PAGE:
Charles Cardell

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Charles Cardell
Born 1892
East Sussex, England
Died 1977 (aged 85)
Occupation Wiccan Priest

Charles Cardell (1892–1977) was an English Wiccan who propagated his own tradition of the Craft, which was distinct from that of Gerald Gardner. Cardell's tradition of Wicca was based around a form of the Horned God known as Atho, and worked with a coven that met in the grounds of his estate in Surrey. His tradition of Wicca was continued through Raymond Howard's Coven of Atho. Indeed it was Cardell who coined the term "Wicca", and referred to its followers as "Wiccens".[1]

Biography[edit]

Early life[edit]

Cardell was born in 1892, in East Sussex, as Charles Maynard. He went on to join the British army, serving in India where he became a major. After this, he went on to become a stage conjurer (using the stage name Cardi) and also a professional psychologist, dealing especially in people's bad experiences with the occult, during the 1950s and 1960s.

Witchcraft[edit]

When he changed his name to Cardell, he was joined by a woman known as Mary Edwards, and the two from then on claimed to be siblings. They lived together on a large estate, Dumbledene, in Charlwood, Surrey, from where they ran Dumblecott Magick Productions, which sold various potions and charms.

Encounters with other Witches[edit]

Cardell was initially friendly with Gerald Gardner and his Bricket Wood coven. Cardell fell out with Gardner in 1958, citing Gardner's excessive publicity seeking as the reason. This is suspect, however, as shortly after Gardner's death in 1964 he, himself, published a pamphlet under the pseudonym of Rex Nemorensis, entitled "Witch", in which he insulted both Gardner and Doreen Valiente, and included sections from the Gardnerian Book of Shadows, which he may been given by Gardner when the two had been friendly, or may have come to him through a woman he had introduced into Gardner's circle.[2]

In 1958 he published an article entitled "The Craft of the Wiccens" in Light magazine, in which he advertised for all genuine practitioners of the religion to get in touch. One such person to respond was Doreen Valiente, and she got in touch with the Cardell couple. They claimed that their mother had been a witch, and that she had left them her athame and her witches' bracelet. Valiente believed that the bracelet was similar to those used in Gardnerian Wicca, and she informed Dafo that "they are not the same as ours, but bear sufficient resemblance to be worthy of our attention". Valiente later met them in his London consulting rooms, and she said that:

They were quite splendidly appointed as a sort of private temple; but when Cardell showed me a bronze tripod which was obviously 19th century and tried to tell me that it had been dug up from the ruins of Pompeii, I became rather unhappy. When he showed me a bronze statue of Thor and tried to tell me that it was of a Celtic horned god. I couldn't help myself pointing out that Thor was not a Celtic god - and then he became rather unhappy.[3]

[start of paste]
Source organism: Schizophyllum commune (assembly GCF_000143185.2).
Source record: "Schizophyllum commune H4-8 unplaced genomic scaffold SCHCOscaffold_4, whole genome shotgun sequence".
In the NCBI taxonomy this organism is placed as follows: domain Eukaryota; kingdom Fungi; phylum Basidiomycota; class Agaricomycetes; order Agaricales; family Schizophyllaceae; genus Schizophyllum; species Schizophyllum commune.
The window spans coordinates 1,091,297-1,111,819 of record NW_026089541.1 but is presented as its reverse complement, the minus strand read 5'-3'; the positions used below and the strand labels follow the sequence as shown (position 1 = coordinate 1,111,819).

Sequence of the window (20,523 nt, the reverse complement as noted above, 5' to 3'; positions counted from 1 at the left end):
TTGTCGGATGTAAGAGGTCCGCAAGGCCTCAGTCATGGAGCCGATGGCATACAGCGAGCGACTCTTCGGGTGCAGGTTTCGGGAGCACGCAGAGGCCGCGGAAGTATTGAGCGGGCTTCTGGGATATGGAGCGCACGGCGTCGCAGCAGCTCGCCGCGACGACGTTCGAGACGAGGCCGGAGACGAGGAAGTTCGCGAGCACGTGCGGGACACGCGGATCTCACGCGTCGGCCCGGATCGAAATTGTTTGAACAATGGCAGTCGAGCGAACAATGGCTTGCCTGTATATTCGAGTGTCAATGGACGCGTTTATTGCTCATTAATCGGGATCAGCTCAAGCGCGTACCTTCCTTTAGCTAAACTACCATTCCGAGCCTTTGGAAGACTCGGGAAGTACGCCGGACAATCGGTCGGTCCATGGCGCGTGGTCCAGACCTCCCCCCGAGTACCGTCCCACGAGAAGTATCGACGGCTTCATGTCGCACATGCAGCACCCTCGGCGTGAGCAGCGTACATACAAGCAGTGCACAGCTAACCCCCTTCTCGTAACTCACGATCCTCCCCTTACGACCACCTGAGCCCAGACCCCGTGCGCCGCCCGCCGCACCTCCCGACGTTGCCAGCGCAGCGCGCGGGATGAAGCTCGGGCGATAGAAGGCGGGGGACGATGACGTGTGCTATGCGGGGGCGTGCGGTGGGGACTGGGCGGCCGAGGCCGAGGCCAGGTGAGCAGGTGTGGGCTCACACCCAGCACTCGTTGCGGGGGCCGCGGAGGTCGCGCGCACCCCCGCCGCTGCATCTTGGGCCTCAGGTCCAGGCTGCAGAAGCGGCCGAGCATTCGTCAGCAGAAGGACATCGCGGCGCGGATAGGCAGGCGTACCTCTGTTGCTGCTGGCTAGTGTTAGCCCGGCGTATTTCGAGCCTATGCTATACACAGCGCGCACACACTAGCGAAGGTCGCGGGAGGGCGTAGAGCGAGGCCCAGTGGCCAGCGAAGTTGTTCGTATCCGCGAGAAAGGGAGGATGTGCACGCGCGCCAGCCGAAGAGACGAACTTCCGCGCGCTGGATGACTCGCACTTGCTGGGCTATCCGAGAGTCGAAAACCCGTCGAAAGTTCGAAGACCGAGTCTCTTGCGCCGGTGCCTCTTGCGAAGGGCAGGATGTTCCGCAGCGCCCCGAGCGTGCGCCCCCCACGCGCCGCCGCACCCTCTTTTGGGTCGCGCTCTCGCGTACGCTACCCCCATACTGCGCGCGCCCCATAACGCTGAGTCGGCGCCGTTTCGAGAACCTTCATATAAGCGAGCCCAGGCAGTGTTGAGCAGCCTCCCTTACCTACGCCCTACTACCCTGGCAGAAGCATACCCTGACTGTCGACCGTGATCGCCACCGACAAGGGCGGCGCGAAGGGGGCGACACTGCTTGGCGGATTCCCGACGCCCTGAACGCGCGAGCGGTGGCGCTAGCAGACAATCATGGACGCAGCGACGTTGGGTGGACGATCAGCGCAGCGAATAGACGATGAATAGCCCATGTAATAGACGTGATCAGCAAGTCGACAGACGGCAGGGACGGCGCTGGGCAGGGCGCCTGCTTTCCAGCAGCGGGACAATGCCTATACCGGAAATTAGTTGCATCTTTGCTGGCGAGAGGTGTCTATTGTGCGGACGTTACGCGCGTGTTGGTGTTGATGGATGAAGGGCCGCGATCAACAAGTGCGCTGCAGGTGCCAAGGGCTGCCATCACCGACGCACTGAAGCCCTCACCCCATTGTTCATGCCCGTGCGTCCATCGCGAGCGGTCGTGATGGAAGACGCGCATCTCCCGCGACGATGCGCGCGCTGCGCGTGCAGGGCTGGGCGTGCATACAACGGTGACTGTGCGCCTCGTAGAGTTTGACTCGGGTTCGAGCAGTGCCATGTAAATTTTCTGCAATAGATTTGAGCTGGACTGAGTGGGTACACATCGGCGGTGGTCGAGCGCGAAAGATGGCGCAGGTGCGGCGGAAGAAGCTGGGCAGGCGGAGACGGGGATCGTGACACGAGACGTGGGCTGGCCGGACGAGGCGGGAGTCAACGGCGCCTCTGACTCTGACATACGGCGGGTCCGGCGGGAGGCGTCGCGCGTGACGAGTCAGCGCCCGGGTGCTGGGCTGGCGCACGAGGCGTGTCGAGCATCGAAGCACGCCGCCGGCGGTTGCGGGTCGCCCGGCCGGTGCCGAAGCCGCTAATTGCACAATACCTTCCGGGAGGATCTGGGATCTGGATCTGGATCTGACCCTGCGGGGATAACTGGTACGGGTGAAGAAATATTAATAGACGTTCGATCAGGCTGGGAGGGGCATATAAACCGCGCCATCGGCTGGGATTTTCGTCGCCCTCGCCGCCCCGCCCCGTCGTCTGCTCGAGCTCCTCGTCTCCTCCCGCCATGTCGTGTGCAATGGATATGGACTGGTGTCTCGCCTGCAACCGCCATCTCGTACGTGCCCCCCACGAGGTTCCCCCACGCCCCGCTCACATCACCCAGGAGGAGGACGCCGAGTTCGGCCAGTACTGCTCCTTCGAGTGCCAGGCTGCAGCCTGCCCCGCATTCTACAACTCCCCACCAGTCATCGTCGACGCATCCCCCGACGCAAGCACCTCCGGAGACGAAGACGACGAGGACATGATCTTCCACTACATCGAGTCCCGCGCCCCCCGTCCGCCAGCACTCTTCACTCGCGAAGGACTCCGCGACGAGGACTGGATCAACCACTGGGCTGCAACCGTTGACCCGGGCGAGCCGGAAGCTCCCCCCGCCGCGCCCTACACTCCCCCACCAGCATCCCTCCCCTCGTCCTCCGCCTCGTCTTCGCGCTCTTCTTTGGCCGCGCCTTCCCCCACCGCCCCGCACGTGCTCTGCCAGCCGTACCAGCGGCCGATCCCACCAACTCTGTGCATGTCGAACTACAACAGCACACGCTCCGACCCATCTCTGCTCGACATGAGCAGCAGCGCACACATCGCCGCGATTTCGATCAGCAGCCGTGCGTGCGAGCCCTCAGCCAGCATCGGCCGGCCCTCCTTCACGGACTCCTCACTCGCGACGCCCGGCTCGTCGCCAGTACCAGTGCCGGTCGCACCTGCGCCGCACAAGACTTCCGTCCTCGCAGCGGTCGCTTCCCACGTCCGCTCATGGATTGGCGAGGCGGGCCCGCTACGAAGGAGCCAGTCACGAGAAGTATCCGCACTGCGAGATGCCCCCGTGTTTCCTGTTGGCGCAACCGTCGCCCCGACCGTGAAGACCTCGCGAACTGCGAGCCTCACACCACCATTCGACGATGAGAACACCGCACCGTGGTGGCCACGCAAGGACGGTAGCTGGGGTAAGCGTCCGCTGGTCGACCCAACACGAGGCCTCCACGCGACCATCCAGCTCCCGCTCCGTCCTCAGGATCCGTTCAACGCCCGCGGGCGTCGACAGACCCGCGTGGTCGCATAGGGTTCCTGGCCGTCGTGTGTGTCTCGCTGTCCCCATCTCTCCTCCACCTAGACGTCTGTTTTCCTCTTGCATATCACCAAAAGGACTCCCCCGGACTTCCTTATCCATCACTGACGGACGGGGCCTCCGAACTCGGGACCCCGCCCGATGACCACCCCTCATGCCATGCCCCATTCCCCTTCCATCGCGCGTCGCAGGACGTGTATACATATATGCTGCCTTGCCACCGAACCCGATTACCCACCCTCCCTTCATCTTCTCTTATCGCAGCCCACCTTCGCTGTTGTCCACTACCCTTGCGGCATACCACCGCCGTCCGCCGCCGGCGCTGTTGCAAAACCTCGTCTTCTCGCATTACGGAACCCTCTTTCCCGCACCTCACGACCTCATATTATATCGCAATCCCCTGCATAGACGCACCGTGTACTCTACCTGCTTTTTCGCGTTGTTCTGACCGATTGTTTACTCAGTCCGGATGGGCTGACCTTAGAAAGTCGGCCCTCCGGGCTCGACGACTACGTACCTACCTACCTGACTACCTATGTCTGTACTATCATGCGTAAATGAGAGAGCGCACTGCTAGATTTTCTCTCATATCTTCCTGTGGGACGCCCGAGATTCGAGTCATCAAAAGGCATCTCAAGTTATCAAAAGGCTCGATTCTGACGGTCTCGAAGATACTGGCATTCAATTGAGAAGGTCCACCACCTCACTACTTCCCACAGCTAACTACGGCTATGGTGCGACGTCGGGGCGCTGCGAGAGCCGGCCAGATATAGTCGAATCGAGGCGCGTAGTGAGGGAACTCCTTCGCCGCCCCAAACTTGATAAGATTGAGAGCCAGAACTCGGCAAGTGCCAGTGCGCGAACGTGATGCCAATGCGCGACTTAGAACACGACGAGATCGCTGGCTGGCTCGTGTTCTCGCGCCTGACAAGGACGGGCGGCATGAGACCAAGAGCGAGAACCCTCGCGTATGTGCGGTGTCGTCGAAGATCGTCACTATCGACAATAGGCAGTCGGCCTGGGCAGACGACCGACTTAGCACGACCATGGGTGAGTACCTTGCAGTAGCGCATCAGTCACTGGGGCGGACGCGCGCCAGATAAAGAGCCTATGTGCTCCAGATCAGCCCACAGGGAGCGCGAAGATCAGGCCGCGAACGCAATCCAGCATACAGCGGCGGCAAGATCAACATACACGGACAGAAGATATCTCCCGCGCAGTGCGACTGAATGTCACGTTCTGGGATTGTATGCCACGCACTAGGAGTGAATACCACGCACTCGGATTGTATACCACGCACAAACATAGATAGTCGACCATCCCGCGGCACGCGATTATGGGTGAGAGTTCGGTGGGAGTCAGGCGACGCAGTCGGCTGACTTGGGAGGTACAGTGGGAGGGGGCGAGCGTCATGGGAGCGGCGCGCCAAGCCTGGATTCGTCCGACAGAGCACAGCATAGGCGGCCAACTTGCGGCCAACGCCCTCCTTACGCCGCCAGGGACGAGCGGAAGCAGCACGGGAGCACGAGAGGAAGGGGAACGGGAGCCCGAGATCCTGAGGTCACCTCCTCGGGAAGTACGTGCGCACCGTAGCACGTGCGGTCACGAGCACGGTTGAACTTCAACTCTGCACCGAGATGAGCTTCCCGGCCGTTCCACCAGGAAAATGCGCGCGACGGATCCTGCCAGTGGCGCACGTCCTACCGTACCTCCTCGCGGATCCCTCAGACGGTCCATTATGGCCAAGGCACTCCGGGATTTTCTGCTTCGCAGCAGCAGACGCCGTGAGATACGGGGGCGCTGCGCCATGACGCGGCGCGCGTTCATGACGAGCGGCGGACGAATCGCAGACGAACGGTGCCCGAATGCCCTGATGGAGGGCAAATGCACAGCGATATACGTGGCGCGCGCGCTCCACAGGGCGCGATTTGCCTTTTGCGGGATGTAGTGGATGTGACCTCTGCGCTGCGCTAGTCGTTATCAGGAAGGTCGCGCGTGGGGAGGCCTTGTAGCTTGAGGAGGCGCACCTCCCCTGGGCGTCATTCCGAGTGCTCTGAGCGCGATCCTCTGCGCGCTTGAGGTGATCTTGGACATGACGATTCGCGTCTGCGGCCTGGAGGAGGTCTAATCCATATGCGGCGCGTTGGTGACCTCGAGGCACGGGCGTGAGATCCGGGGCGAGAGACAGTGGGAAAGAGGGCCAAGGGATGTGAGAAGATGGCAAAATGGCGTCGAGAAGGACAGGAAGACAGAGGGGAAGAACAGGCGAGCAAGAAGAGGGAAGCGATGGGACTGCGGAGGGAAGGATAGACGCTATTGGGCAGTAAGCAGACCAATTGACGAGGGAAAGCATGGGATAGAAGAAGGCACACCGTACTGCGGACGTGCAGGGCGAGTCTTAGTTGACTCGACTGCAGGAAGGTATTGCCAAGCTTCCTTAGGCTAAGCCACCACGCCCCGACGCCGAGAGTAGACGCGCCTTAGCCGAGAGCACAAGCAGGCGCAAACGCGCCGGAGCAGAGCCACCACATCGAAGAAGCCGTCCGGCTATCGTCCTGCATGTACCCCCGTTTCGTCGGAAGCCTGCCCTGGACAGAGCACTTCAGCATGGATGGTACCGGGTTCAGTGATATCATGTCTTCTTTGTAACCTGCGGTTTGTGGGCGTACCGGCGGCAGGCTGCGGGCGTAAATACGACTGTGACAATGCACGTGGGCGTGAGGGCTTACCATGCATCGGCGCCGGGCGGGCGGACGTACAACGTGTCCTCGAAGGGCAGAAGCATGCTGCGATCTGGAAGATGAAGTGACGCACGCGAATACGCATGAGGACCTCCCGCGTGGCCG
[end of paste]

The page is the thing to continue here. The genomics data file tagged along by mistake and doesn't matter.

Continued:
Cardell's Coven[edit]

In the early 1960s, the Cardells fell out with a friend of theirs, Raymond Howard, who went on to propagate the Coven of Atho. Howard later took Cardell to court, claiming that he had sent him an effigy, pierced by a needle and a mirror.

In the writings of Charles Cardell and Raymond Howard, the god was referred to as Atho. Howard had a wooden statue of Atho's head which he claimed was 2200 years old, but the statue was stolen in April 1967. Howard's son later admitted that his father had carved the statue himself.

In March 1961, an article entitled "Witchcraft in the Woods" by William Hall was published in the London Evening News. In it, Hall claimed to have witnessed a ritual by twelve witches in the woods, involving Mary Cardell, playing the part of a Witch Maiden and dressed in a red cloak, sitting in a five-pronged tree with Charles Cardell, dressed in a black cloak adorned with a pentagram, casting a circle with a sword, blowing a horn and shooting a longbow. A shrunken head was one of the items on the altar, and acts of levitation were performed.

The Cardells brought about a libel case against the newspaper, but did allow other newspaper journalists to come along and view the scene of the ritual. Only one took up his offer, the County Post reporter W. J. Locke. Locke photographed the scene, which comprised a circle in sand, a stone altar with two fake spiders on either side, a shrunken head along with the name 'Ramoh' (the craft name of Raymond Howard), a bone, a bowl of water and a crystal ball.

In 1967 the libel case against the London Evening News came to a head in court. Doreen Valiente attended the hearing, interested as to what the results would be. The Cardells claimed that their company, Dumblecott Magick Productions, was merely a front to get witches interested in them, so that they could study and expose the witch religion of Gerald Gardner, and that the ritual which they performed and was witnessed by Hall was merely a part of their front. The Cardells' story did not hold up, and they lost the court case.

In 1968, Cardell was found guilty of spreading defamatory remarks about the solicitors company who had supported the London Evening News. Around the same time, William Hall received a package containing a wooden fish with its tail broken off, accompanied by a note that said "to William Hall, almost a reporter". The court proceedings had left the Cardells bankrupt, and they were forced to sell some of their land and live in caravans in one of their fields. Charles Cardell died in 1977, and was survived by Mary.

References[edit]

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